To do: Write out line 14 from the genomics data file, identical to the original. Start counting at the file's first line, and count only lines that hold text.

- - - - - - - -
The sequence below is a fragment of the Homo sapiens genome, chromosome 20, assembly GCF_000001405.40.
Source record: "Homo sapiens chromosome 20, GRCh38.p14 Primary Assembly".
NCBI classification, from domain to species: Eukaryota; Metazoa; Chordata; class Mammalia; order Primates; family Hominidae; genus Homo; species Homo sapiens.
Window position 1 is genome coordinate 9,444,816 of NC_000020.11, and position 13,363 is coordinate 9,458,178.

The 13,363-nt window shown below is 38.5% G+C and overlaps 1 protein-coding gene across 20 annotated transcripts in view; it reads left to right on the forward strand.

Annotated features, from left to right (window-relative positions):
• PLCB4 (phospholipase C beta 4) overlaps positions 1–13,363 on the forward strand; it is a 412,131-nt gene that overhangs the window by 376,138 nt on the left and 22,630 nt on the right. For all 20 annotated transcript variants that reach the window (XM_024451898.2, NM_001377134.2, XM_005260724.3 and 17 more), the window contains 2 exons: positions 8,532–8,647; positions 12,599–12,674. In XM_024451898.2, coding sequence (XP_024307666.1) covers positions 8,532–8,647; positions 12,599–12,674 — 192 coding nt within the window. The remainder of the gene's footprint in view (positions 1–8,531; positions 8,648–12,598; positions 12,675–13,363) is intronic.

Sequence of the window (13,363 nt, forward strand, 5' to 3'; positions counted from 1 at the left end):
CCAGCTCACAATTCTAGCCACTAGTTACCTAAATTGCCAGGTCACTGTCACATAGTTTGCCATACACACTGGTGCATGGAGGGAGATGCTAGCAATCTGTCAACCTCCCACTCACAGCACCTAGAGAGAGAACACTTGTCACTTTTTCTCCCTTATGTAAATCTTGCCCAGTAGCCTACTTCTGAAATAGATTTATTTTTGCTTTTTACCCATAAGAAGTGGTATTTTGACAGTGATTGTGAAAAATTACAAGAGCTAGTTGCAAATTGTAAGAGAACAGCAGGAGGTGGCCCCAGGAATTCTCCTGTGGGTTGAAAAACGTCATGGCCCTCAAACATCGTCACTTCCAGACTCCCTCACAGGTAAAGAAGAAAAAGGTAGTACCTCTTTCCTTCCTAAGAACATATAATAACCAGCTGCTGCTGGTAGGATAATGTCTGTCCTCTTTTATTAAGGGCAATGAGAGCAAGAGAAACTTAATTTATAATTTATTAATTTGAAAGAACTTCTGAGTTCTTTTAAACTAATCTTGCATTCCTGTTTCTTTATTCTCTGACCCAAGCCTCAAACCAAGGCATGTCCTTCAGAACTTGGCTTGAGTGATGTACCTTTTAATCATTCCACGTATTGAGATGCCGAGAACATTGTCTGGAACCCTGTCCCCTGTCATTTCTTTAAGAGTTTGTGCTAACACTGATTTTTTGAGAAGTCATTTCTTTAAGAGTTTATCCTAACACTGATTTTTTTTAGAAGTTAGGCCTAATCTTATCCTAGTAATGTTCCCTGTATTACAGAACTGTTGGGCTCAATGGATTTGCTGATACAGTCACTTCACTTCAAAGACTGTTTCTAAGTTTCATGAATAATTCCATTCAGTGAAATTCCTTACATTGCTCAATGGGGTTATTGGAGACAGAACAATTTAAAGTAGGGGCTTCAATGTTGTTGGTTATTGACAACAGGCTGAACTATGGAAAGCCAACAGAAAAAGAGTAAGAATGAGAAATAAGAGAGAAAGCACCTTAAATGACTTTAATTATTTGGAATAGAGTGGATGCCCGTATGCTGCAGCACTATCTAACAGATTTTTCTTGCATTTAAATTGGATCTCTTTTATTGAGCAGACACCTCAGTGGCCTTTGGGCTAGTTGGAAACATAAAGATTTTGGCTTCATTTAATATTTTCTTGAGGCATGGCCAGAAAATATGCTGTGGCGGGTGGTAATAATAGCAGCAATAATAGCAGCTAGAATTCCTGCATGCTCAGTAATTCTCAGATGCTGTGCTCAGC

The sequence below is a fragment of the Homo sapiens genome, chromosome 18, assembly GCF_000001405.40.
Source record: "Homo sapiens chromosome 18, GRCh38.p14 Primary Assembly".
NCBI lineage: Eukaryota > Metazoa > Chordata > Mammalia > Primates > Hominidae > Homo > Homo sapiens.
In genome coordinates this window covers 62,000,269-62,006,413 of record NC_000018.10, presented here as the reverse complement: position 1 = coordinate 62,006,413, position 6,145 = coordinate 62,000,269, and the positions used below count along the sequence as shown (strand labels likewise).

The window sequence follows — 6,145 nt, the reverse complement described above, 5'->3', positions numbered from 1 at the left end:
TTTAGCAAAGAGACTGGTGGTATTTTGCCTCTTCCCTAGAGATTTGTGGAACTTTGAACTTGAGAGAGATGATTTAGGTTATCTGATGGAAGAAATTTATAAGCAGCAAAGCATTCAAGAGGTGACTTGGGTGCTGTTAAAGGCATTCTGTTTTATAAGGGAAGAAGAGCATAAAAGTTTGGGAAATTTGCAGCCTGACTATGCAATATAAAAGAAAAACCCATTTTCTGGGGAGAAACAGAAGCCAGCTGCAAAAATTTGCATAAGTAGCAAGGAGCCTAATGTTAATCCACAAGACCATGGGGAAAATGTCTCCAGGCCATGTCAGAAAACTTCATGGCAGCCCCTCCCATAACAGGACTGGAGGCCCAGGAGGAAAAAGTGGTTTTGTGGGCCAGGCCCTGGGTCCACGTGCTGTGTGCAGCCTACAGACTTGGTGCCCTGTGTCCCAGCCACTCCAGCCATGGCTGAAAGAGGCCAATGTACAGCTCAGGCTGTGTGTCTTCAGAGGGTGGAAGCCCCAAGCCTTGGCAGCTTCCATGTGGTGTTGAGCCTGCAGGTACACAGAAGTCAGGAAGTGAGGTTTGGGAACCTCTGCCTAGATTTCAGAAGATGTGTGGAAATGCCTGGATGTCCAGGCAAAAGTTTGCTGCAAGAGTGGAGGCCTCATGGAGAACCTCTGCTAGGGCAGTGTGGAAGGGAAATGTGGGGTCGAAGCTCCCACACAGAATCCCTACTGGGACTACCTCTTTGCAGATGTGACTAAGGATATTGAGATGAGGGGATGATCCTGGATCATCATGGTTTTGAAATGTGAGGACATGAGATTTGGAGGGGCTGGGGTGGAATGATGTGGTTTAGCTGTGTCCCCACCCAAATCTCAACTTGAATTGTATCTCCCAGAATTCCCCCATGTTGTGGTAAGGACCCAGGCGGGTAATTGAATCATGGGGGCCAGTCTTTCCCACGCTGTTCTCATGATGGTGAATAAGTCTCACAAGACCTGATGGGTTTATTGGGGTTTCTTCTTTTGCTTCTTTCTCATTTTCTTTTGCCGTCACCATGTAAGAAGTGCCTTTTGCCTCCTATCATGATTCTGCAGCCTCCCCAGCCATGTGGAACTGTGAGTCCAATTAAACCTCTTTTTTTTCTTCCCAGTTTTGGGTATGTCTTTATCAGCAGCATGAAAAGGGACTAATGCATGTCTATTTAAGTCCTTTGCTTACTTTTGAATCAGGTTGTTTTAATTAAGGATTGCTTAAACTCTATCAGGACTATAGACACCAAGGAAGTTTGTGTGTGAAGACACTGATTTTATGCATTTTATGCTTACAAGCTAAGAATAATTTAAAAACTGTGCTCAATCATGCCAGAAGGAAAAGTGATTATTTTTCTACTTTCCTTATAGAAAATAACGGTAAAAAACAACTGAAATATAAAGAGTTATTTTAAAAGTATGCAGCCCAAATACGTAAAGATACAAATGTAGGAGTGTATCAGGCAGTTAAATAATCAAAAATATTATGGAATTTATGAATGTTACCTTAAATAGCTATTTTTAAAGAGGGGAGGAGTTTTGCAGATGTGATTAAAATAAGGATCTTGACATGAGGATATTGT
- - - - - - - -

The window sequence follows — 6,145 nt, the reverse complement described above, 5'->3', positions numbered from 1 at the left end: